Another side effect of the global COVID-19 pandemic has been the estimated 200,000 seafarers stranded at sea. Many of these workers have been aboard ships for more than a year as shipping companies are unable to bring in replacement crews. Without a break, fatigue and mental illness surface among workers, leading to major concerns about safety.
When the pandemic hit, a number of seafarers extended their contracts in order to maintain the flow of global goods such as food, medicine and fuel. Roughly 80% of the world’s traded goods arrive by ships. However, those extra months have taken their toll on seafarers, many of whom want to go home.
Louisiana home to three vital ports
This is important news in Louisiana, too. The Pelican State is home to three vital ports that include South Louisiana, New Orleans and Baton Rouge. Between them they manage international and domestic cargoes, including soybeans, corn, rise, asphalt, limestone, coal, coffee, plastics and chemicals.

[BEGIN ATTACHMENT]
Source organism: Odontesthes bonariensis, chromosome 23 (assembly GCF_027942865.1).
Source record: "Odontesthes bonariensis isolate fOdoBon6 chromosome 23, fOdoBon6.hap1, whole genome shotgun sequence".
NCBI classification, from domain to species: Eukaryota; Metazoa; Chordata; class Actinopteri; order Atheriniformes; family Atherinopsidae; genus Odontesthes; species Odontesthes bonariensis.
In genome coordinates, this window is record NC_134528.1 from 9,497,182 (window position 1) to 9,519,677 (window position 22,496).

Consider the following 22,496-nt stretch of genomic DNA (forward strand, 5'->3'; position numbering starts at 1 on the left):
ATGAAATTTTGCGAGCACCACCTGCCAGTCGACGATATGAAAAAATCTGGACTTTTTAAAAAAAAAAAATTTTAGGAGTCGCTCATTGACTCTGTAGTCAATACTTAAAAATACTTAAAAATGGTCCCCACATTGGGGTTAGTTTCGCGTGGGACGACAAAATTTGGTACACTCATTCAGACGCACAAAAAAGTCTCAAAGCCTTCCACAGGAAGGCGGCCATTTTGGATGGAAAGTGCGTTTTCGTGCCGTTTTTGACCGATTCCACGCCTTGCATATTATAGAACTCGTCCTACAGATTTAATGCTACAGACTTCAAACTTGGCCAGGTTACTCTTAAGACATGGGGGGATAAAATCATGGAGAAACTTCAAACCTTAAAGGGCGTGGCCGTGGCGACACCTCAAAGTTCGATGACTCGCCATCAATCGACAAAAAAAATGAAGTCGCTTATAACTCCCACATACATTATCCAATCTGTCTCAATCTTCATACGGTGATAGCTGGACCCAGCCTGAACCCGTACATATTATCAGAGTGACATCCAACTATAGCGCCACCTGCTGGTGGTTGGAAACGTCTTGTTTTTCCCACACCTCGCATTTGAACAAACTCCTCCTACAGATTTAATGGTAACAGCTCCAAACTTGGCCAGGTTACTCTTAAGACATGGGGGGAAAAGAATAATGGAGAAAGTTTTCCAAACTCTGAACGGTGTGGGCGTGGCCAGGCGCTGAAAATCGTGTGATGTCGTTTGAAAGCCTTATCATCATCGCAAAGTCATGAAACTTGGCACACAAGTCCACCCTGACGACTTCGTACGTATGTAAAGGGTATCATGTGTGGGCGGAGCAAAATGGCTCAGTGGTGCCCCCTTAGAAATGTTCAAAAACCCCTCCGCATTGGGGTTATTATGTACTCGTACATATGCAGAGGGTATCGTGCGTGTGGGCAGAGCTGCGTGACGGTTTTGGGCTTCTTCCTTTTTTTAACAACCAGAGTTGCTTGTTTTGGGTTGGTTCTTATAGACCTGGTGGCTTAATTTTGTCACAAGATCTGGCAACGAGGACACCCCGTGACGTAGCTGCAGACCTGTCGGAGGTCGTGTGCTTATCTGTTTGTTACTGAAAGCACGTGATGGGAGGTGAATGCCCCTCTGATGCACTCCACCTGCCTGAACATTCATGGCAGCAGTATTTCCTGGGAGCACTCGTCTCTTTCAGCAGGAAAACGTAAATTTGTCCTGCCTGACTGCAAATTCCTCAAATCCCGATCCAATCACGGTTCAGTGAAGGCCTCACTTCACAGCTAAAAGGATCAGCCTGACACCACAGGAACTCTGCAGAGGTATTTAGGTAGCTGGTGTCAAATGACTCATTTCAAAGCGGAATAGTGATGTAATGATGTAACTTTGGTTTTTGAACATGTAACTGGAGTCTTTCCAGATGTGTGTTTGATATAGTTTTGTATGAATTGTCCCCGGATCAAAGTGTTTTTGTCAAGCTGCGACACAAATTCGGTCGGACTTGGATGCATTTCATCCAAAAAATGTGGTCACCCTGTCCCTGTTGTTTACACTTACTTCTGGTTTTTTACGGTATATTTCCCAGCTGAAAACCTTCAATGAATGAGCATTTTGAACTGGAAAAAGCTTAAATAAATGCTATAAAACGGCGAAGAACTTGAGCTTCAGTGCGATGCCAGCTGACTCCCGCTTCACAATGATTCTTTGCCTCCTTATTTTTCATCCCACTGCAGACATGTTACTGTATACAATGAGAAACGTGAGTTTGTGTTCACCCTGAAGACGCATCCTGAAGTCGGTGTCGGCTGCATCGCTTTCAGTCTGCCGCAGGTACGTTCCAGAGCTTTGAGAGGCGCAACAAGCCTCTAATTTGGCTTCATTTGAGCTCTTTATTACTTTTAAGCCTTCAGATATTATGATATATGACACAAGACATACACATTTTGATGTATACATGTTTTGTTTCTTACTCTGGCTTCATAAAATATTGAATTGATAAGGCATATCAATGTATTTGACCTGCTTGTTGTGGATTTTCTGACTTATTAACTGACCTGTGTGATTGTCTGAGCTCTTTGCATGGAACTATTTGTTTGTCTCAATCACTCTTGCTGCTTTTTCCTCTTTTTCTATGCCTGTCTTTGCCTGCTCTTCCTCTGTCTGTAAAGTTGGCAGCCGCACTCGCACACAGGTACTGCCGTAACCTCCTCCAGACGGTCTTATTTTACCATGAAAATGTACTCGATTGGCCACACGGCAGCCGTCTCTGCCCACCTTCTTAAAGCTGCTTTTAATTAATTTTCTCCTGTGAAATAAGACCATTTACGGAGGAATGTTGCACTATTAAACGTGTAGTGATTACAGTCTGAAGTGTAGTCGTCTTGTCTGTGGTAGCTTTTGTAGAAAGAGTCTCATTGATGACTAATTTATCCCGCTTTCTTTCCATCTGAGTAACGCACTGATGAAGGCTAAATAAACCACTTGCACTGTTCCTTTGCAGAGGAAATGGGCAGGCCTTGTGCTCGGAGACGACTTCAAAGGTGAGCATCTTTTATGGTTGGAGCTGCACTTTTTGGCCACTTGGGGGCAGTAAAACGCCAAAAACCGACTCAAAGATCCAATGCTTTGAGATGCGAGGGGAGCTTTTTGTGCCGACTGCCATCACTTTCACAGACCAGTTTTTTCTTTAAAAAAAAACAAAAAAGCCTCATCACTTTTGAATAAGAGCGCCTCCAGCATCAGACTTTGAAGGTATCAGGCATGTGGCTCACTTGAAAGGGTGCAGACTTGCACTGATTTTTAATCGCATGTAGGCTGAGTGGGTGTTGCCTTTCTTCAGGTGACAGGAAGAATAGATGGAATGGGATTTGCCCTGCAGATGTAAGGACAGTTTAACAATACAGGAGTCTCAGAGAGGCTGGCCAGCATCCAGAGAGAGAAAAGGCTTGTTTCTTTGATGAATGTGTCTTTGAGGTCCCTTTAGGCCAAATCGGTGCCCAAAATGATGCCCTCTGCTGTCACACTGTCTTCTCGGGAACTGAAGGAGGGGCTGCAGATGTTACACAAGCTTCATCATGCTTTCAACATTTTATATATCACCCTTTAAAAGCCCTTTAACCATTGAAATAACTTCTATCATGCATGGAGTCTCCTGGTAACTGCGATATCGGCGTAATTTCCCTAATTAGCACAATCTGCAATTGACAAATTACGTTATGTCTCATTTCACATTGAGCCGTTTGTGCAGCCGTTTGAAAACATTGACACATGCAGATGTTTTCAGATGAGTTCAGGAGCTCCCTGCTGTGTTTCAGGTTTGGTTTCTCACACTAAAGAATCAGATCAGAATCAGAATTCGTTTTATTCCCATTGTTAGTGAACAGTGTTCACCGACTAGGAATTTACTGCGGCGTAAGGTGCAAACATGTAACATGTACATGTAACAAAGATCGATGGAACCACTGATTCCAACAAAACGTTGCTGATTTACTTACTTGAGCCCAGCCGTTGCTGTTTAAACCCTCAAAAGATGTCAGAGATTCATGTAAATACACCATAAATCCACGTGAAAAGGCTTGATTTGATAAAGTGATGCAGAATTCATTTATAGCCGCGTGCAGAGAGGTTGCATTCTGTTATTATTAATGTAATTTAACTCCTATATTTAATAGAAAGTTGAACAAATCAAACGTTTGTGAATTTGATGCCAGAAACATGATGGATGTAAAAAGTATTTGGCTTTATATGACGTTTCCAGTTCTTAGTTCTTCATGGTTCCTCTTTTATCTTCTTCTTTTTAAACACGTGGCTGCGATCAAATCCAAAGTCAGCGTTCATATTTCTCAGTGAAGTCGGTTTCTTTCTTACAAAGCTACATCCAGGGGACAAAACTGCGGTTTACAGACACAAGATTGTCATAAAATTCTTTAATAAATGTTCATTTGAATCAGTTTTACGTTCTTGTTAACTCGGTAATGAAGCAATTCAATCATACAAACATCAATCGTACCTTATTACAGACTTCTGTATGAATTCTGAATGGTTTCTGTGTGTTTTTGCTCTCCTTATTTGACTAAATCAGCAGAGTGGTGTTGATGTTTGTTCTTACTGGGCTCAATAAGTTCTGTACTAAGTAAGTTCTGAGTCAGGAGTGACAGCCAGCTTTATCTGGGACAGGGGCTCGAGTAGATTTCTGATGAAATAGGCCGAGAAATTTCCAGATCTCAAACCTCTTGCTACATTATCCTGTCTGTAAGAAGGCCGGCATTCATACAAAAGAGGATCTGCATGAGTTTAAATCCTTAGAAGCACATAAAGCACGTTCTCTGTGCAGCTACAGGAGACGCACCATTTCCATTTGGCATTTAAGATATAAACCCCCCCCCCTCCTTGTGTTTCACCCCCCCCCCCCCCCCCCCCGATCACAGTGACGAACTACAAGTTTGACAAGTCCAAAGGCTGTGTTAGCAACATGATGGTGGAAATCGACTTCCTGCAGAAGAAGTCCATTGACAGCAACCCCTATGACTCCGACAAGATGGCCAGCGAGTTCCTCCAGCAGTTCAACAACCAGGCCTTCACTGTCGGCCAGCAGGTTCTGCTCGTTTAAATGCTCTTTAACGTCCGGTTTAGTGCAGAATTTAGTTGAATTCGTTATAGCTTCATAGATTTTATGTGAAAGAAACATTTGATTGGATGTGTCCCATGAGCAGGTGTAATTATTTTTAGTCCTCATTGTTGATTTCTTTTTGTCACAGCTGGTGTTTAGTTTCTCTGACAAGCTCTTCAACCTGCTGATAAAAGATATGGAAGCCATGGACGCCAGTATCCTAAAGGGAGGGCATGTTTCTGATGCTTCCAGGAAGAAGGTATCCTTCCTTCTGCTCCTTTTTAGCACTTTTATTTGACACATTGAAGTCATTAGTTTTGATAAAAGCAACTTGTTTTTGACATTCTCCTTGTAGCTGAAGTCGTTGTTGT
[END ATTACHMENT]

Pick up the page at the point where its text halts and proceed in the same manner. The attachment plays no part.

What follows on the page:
Seafarers typically work every day and up to 12 hours a day. It is necessary that they remain alert due to the nature of their jobs and any potential work-related hazards. Many of them have worked much longer than their contracts allow, so not only do concerns exist for safety and humanitarian reasons, but for regulatory reasons as well.
A great number of seafarers have complained about exhaustion, anxiety and mental stress. This is concerning because mentally and physically drained seafarers have a greater risk of becoming seriously or mortally injured on the job.
An estimated 1.2 million seafarers are on ships at any time. Currently, roughly 200,000 are stranded at sea and another 200,000 stranded ashore because they are not able to participate in crew changeovers. Many global ports will not allow crews ashore, and, sometimes implement a two-week quarantine, making changeovers unachievable.